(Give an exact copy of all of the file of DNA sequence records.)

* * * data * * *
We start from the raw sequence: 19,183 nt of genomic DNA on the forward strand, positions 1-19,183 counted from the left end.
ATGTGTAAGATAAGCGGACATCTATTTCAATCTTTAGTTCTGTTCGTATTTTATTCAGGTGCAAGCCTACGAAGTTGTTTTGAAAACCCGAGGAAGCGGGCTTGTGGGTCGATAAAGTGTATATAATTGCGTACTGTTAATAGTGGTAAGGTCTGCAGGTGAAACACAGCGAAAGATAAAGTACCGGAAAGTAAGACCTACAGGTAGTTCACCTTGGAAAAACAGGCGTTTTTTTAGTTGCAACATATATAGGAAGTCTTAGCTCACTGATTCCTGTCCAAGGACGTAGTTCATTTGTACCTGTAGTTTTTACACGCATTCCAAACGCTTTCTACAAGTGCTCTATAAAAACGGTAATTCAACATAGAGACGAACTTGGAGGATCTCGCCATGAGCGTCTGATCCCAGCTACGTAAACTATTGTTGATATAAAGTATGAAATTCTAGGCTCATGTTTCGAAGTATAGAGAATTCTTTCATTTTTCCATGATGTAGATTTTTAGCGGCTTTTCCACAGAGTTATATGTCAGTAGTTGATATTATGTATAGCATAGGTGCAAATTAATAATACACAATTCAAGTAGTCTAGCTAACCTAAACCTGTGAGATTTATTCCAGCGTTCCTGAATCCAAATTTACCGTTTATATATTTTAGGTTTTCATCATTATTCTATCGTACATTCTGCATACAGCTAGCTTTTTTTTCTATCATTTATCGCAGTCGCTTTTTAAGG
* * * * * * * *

We start from the raw sequence: 19,183 nt of genomic DNA on the forward strand, positions 1-19,183 counted from the left end.
ATGTGTAAGATAAGCGGACATCTATTTCAATCTTTAGTTCTGTTCGTATTTTATTCAGGTGCAAGCCTACGAAGTTGTTTTGAAAACCCGAGGAAGCGGGCTTGTGGGTCGATAAAGTGTATATAATTGCGTACTGTTAATAGTGGTAAGGTCTGCAGGTGAAACACAGCGAAAGATAAAGTACCGGAAAGTAAGACCTACAGGTAGTTCACCTTGGAAAAACAGGCGTTTTTTTAGTTGCAACATATATAGGAAGTCTTAGCTCACTGATTCCTGTCCAAGGACGTAGTTCATTTGTACCTGTAGTTTTTACACGCATTCCAAACGCTTTCTACAAGTGCTCTATAAAAACGGTAATTCAACATAGAGACGAACTTGGAGGATCTCGCCATGAGCGTCTGATCCCAGCTACGTAAACTATTGTTGATATAAAGTATGAAATTCTAGGCTCATGTTTCGAAGTATAGAGAATTCTTTCATTTTTCCATGATGTAGATTTTTAGCGGCTTTTCCACAGAGTTATATGTCAGTAGTTGATATTATGTATAGCATAGGTGCAAATTAATAATACACAATTCAAGTAGTCTAGCTAACCTAAACCTGTGAGATTTATTCCAGCGTTCCTGAATCCAAATTTACCGTTTATATATTTTAGGTTTTCATCATTATTCTATCGTACATTCTGCATACAGCTAGCTTTTTTTTCTATCATTTATCGCAGTCGCTTTTTAAGG